“Bite-Size Bits of Local, National, and Global History”
“Bite-Size Bits of Local, National, and Global History”
Charleston in Charleston County, South Carolina — The American South (South Atlantic)

54 King Street

The James Brown House
Circa 1768

54 King Street Marker including image. Click for full size.
By Mike Stroud, 2011
1. 54 King Street Marker including
Award 1986
Condita A.D.
Preservation Society of Charleston
The Carolopolis Award is a plaque placed on buildings that have been preserved, restored, rehabilitated or are outstanding examples of new construction. The award is presented to those individuals, businesses or organizations that currently own the property. The Carolopolis Award is a slightly modified reproduction of the seal of the City of Charleston. The word Carolopolis comes from the original name of the city
Inscription. The James Brown House is situated on a portion of Lot Number 82 of the Grand Modell, the city plan for Charleston that was developed in 1670. The lot was originally granted by the Lords Proprietors on June 12, 1694 to John Frowman, a butcher, for an annual rent of one penny. This three and one-half story Georgian style Single House, and two story brick dependency building were constructed in 1768 by James Brown, a master carpenter. Brown represented St. Michael's and St. Philip's Parishes in the Provincial Congresses, participated in the construction of the first South Carolina State House, and was imprisoned by the British during the Revolutionary War.

The handsome two-tiered Regency style piazzas and entry door surround were added between 1810 and 1830 by the Lehre' or Gantt families, who owned the house during this period. During the 1860s, the house was owned as an investment by George A. Trenholm, a merchant. Trenholm served as Secretary of the Treasury for the Confederate States of America from July 1864 to April 1865, and also was engaged in blockade running during the Civil War.
Erected 1996 by The Preservation Society of Charleston.
Marker series. This marker is included in the South Carolina, Preservation Society of Charleston marker series.
54 King Street Marker image. Click for full size.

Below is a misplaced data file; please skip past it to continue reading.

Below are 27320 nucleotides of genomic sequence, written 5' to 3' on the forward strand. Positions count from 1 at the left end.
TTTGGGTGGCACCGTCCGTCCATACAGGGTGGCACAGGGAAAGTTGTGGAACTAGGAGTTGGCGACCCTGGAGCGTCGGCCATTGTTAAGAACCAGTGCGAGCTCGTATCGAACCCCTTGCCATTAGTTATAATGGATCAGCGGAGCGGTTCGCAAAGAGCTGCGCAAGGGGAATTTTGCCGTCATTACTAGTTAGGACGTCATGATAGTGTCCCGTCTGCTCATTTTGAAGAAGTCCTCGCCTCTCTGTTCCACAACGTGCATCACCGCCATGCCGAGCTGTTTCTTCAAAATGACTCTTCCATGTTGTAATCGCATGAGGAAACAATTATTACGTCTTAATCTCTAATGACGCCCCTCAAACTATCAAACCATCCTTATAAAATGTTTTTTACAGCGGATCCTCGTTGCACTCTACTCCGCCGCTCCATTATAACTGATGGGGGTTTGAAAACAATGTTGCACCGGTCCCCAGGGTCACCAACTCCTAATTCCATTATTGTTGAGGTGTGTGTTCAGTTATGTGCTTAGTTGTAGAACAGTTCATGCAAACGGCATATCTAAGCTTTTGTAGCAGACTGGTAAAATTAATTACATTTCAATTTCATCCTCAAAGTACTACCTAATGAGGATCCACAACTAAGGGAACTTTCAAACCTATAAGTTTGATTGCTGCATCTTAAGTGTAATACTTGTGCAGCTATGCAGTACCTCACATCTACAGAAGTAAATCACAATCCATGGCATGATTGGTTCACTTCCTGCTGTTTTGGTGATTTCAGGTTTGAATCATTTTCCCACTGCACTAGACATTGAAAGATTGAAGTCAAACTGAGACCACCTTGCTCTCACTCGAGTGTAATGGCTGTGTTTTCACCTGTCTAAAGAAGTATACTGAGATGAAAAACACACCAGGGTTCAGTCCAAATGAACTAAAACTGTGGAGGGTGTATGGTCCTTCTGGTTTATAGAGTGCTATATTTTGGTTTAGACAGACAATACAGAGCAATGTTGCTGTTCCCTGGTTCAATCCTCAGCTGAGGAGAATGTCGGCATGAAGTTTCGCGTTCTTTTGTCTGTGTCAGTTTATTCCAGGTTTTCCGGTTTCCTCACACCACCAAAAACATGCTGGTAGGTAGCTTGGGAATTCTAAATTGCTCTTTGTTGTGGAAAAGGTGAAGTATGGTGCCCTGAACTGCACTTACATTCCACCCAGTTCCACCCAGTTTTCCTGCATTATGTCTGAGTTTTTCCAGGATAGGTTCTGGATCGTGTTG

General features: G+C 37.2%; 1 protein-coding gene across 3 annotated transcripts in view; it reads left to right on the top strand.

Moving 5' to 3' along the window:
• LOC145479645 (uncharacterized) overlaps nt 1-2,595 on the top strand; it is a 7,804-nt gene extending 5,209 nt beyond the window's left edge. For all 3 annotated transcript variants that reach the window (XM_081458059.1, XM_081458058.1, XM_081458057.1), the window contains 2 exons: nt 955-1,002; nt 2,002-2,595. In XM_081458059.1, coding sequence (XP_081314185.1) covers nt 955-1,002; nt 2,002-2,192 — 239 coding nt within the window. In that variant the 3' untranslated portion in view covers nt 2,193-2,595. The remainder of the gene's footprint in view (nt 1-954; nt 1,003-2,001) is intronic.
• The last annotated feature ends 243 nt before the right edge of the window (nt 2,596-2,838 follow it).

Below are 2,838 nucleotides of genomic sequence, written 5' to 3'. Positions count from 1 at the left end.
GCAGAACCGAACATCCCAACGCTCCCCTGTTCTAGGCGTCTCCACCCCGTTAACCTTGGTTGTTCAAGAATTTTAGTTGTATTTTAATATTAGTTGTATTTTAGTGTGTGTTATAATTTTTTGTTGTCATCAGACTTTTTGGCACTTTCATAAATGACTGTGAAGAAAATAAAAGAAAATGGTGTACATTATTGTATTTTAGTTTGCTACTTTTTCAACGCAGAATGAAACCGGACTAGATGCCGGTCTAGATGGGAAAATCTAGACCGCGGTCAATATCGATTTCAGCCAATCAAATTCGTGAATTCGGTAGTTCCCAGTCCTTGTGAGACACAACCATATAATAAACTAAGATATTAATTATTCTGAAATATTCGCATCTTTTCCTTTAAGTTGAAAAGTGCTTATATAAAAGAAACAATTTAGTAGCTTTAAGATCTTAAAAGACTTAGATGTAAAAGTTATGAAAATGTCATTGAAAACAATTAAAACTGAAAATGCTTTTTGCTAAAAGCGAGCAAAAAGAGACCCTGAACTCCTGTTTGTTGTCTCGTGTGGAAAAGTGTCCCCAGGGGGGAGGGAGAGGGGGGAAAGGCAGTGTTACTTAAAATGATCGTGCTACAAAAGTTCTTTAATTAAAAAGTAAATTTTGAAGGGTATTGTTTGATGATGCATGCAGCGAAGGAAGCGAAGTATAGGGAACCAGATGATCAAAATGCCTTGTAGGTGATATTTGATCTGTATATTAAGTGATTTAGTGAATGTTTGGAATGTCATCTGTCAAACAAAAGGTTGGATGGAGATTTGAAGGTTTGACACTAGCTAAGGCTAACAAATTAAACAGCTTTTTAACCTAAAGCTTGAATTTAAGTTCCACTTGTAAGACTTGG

By Mike Stroud
2. 54 King Street Marker
32° 46.423′ N, 79° 55.941′ W. Marker is in Charleston, South Carolina, in Charleston County. Marker is on King Street near Prices Alley, on the left when traveling south. Click for map. Marker is at or near this postal address: 54 King Street, Charleston SC 29401, United States of America.
Other nearby markers. At least 8 other markers are within walking distance of this marker. Edgar Wells House (a few steps from this marker); John McKee House (within shouting distance of this marker); The Samuel Wainwright House (about 300 feet away, measured in a direct line); Dewar-Lee-Pringle House (about 300 feet away); The Landscape of the Enslaved (about 400 feet away); Colonel John Stuart House (about 400 feet away); Black and White Worlds: (about 400 feet away); 72-74 Tradd Street (about 400 feet away). Click for a list of all markers in Charleston.
Also see . . .  Charleston County Public Library. The "Grand Modell of Charles Town" included the lower peninsula city of Charleston up to present-day Beaufain Street. The peninsular area north of the town, from an early period, was called Charles Town Neck, and later Charleston Neck. As the town grew, it continued to be applied always to the area beyond the city limits. The early city directories reserved a separate section for residents of The Neck. (Submitted on October 5, 2011, by Mike Stroud of Bluffton, South Carolina.) 
Categories. Notable Buildings
Credits. This page originally submitted on , by Mike Stroud of Bluffton, South Carolina. This page has been viewed 376 times since then and 73 times this year. Photos:   1, 2. submitted on , by Mike Stroud of Bluffton, South Carolina. This page was last revised on June 16, 2016.
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